The Crucial Role of Premed Advisors in the Medical School Application Process

In navigating the process of selecting prospective medical students, Bob highlights the growing reliance on premed advisors. He emphasizes that once students have submitted their applications, it becomes challenging for medical schools to intervene effectively. Therefore, the responsibility primarily falls on premed advisors at undergraduate colleges to offer guidance and counsel students against making uninformed decisions. 

However, Bob acknowledges that despite advisory efforts, some students may choose to disregard the advice and proceed with their applications, believing in their own potential. Bob suggests the importance of providing clear information about application requirements and expectations to help students make informed choices before hitting the submit button.

Bob recognizes that every individual is unique, and once applicants meet a certain threshold, such as achieving a minimum MCAT score, they may still warrant consideration. 

For instance, someone with a score of 502 might possess qualities that make giving them a chance worthwhile. On the other hand, individuals with higher scores, like 508 or 510, may face additional challenges that need to be taken into account. This highlights the complexity of assessing applicants based solely on their MCAT performance.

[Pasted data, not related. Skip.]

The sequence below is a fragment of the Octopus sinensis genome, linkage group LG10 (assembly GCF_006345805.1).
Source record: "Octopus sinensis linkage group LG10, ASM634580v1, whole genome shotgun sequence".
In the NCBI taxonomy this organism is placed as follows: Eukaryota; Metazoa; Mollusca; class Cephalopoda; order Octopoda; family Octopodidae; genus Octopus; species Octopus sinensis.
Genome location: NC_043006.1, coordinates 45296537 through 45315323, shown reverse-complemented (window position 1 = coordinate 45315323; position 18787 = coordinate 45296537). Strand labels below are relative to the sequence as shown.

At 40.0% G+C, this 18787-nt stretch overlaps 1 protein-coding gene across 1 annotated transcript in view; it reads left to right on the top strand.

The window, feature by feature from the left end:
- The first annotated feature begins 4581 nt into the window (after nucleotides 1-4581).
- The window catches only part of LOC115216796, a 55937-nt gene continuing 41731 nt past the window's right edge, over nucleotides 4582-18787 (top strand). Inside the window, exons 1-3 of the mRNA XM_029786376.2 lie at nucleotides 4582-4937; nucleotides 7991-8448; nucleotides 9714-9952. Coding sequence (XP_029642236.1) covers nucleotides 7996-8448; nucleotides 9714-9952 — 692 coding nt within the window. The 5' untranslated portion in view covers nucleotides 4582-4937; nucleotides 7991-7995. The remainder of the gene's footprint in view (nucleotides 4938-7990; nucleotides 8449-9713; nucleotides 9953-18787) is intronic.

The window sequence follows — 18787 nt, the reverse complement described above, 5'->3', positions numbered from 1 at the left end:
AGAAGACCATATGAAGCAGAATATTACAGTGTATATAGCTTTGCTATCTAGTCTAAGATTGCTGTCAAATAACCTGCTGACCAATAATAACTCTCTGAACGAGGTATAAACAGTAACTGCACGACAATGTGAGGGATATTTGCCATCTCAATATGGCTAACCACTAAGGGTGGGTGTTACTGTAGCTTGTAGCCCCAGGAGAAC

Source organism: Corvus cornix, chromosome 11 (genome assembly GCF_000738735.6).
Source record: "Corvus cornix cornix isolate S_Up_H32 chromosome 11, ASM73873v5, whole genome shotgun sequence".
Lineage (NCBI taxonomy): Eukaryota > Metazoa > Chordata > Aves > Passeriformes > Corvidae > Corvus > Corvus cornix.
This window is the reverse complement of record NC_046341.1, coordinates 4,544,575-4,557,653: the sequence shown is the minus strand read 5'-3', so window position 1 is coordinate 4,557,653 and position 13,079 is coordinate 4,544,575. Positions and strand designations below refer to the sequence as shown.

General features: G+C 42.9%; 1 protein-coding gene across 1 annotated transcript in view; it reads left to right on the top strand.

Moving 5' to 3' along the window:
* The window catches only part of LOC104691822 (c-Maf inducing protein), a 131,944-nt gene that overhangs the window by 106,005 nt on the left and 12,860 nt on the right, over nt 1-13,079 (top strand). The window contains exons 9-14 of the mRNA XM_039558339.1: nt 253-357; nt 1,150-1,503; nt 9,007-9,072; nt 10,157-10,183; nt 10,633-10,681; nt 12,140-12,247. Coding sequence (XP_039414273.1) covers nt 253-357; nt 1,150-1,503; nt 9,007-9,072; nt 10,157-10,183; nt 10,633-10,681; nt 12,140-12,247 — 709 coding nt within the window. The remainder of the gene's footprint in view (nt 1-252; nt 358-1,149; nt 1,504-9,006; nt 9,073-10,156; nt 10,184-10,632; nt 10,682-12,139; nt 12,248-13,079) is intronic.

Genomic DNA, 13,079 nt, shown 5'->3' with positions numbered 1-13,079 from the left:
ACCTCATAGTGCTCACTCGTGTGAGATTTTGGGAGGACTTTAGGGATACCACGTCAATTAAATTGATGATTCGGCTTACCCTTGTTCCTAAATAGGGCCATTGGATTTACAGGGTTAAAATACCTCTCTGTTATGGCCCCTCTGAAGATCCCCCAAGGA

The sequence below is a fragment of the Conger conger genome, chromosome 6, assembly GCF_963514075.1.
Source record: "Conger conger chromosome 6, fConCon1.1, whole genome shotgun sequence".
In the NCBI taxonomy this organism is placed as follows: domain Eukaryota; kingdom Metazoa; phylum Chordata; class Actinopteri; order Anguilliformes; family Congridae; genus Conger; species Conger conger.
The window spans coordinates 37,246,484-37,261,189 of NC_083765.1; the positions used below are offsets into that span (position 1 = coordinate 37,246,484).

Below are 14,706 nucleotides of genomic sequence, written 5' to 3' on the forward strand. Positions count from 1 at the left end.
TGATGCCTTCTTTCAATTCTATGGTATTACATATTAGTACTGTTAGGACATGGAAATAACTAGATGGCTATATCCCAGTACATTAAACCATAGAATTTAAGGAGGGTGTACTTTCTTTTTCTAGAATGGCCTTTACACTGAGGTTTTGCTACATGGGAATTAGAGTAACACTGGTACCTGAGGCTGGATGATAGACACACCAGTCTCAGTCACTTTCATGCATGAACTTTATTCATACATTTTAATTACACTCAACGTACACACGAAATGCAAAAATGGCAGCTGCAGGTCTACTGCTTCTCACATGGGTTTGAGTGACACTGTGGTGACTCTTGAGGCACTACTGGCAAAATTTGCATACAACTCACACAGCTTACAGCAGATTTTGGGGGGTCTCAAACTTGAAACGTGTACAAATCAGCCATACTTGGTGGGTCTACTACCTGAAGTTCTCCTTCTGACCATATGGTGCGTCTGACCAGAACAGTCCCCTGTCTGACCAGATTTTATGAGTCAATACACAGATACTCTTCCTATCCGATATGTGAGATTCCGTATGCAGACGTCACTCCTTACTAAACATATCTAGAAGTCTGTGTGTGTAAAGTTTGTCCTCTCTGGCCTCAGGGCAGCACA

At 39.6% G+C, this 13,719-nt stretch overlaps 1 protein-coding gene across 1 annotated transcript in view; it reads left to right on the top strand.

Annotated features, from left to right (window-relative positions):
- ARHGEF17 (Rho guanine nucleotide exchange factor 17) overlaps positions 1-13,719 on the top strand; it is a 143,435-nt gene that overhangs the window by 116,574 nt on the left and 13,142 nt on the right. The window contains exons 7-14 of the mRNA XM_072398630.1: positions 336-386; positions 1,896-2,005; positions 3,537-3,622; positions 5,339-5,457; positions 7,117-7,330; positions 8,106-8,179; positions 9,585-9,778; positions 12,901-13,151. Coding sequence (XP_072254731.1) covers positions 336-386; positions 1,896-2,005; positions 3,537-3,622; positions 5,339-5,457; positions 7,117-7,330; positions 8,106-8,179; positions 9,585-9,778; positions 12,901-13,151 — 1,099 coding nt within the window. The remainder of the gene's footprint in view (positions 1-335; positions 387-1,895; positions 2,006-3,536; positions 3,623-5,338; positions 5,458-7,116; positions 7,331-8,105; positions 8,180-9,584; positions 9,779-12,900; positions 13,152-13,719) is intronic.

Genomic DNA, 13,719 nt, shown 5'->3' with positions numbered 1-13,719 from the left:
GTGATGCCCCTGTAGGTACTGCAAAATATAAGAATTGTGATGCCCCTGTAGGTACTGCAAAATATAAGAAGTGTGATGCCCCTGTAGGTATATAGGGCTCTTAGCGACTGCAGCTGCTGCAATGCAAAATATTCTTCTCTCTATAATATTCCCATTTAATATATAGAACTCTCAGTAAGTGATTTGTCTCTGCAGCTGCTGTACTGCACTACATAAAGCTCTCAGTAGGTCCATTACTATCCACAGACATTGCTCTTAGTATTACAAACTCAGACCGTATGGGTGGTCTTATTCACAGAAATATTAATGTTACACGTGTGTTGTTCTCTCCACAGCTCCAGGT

Prioritizing Holistic Evaluation in Medical School Admissions

Bob emphasizes the significance of taking a holistic approach when evaluating medical school applicants. While academic achievements like grades and MCAT scores are important, they alone do not guarantee success as a future doctor. Medical schools seek candidates who demonstrate a genuine commitment to the field of medicine and possess qualities such as empathy and compassion.

“We’re not looking for students who are going to be great students. We’re looking for students who are going to be great doctors.”

Bob highlights the importance of applicants showcasing their dedication to a medical career through their actions. It is not enough to simply talk about their aspirations; they must also demonstrate their commitment through tangible experiences and accomplishments. This approach allows admissions committees to assess an applicant’s potential to provide compassionate care and make a positive impact on patients’ lives.

The Importance of Personal Statements in Medical School Applications